In the final years of high school, pupils face their first challenge of adulthood – choosing their professional and personal path. Such is the case of the 11th graders at the high school of mathematics “Baba Tonka” in Ruse, Bulgaria. Although mathematics is a major focus of the school, one class specialises in biology and chemistry. I graduated from this class and it gave me a solid foundation for my higher studies in Biotechnology and the genetics of yeast. Therefore, I decided to share with my successors my professional life choices and introduce them to the field of biotechnology in order to help them expand and clarify their possible career options.
To this end, the school organised a one and half hour lecture that focussed on biotechnology. We discussed the different types of biotechnology – medicinal, industrial, environmental, agricultural, food and marine. I introduced interesting examples of current technological developments and their applications. I also highlighted the great diversity of microorganisms and their great potential in various industrial processes. We as biotechnologists need to explore and understand the possibilities of these microbes and identify the appropriate ones for a specific product or process to help companies to be economically feasible and to meet the requirements of our society. The lecture also paid attention to the role of ethics and law during the development of such processes and the importance of intellectual property rights.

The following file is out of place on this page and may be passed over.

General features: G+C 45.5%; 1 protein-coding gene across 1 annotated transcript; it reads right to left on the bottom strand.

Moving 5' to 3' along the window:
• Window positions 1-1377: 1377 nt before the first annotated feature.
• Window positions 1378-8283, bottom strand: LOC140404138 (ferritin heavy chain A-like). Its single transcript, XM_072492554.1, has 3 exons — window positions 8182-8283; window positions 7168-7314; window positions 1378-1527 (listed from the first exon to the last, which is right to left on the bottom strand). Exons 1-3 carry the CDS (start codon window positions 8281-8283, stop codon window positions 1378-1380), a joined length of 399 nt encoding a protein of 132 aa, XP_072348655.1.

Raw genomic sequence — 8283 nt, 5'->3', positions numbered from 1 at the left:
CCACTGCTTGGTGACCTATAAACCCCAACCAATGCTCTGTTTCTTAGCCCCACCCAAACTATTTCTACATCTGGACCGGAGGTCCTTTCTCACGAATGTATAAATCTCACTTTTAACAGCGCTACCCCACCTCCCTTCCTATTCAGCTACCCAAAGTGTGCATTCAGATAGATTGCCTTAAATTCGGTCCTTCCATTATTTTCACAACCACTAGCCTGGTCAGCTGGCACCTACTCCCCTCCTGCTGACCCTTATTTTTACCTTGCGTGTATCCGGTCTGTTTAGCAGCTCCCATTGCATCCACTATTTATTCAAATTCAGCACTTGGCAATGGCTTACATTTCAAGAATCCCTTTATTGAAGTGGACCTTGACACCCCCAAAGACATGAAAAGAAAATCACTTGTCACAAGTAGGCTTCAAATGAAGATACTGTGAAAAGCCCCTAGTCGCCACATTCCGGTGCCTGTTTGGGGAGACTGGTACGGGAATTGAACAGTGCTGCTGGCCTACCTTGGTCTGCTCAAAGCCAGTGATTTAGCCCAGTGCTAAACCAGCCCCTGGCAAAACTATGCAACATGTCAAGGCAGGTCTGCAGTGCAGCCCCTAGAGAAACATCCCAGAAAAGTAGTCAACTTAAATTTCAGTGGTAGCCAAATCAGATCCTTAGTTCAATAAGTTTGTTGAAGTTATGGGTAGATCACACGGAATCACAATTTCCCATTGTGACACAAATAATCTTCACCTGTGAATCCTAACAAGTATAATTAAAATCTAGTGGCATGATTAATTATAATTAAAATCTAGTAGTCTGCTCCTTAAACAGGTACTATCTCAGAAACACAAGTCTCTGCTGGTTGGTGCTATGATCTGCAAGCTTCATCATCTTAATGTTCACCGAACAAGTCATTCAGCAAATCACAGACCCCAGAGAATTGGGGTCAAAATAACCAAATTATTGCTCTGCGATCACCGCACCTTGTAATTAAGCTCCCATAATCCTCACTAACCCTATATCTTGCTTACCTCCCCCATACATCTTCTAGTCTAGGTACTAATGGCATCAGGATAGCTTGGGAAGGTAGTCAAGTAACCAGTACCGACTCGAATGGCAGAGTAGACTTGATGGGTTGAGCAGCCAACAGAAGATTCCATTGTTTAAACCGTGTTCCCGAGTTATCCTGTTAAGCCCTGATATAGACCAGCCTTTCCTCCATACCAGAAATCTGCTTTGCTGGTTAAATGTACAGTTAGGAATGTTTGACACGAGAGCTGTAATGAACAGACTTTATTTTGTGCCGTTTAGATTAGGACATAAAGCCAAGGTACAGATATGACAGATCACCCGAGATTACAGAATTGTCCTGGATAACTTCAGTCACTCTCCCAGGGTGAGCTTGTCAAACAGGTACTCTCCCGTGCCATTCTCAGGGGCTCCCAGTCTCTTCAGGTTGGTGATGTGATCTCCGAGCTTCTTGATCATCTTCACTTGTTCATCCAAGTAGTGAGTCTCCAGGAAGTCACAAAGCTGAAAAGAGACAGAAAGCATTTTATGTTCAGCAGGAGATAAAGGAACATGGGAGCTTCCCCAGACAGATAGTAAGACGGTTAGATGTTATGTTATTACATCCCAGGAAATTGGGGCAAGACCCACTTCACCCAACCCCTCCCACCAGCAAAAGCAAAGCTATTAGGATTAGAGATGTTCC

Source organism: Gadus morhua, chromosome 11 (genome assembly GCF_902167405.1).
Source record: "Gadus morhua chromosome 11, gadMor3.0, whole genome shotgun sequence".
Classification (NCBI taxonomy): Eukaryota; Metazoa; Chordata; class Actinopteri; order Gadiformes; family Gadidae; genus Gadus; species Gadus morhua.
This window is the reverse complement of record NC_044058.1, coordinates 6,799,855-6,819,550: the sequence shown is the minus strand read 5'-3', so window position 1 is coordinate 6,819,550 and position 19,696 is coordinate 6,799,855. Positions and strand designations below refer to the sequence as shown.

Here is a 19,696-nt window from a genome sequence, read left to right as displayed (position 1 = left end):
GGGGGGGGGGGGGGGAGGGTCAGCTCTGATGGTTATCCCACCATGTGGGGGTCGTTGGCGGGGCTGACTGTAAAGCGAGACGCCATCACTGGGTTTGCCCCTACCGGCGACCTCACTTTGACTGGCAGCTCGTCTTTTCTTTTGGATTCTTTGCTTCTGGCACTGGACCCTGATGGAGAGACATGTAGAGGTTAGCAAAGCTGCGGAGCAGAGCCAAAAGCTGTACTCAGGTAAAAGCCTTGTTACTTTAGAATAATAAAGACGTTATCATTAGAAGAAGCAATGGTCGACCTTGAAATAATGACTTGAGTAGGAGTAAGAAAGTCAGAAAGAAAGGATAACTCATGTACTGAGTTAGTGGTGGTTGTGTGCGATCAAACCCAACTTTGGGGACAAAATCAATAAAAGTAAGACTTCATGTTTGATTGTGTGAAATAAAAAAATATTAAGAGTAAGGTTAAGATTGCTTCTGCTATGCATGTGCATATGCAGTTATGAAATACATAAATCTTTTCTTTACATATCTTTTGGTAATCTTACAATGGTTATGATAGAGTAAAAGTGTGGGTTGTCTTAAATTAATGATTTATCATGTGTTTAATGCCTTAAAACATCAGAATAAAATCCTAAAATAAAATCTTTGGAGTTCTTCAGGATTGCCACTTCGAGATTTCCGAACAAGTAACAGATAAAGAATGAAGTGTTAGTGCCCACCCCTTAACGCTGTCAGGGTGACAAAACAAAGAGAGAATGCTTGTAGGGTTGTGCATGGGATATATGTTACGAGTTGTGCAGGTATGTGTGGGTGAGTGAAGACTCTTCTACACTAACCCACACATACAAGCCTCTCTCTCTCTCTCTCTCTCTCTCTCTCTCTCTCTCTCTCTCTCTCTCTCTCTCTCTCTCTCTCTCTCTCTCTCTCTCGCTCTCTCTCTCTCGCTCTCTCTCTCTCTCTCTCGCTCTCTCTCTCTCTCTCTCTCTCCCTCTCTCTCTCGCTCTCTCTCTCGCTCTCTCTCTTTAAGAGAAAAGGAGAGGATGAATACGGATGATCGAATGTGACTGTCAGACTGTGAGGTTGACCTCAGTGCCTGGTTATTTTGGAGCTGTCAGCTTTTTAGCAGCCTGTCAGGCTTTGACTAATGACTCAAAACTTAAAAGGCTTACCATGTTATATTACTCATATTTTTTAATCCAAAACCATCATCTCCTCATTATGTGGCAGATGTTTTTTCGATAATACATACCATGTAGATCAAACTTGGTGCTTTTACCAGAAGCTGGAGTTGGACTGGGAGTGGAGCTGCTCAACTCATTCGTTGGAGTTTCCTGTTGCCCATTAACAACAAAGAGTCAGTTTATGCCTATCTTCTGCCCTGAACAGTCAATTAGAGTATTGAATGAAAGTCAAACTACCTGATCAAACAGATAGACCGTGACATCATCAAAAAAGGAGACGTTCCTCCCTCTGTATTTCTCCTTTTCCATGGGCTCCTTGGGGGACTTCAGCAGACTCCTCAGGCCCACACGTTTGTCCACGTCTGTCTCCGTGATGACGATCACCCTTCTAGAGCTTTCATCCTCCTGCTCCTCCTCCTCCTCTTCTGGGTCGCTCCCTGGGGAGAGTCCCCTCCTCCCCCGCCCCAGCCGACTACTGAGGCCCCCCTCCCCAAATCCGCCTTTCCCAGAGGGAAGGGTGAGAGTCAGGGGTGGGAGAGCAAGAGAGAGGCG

In addition to biotechnology, I shared my PhD project to inspire students with science. I explore the diversity of yeast to identify suitable cell factories that might have potential for beer fermentations with interesting new aroma profiles, so my project is a good example of the important connection between science and industry. I illustrated the phenotypic properties of hybrid yeast used for lager brewing and indicated why brewers want to understand the genetics behind them.
The students were interactive and engaged, asking various questions regarding biotechnology, my PhD project and the universities I studied in. Their interest was not only on the different scientific topics but also on the international environments of the YEASTDOC program and the universities I studied in. Studying abroad and in a different language makes pursuing a degree even tougher but I think that I managed to convince them that they have the required potential to be successful in such environments in the future. I would like to thank the whole class for participating and contributing to the topic and also their biology teacher Mrs Peneva for giving me the opportunity to present. I am really grateful for their appreciation and for their gift. J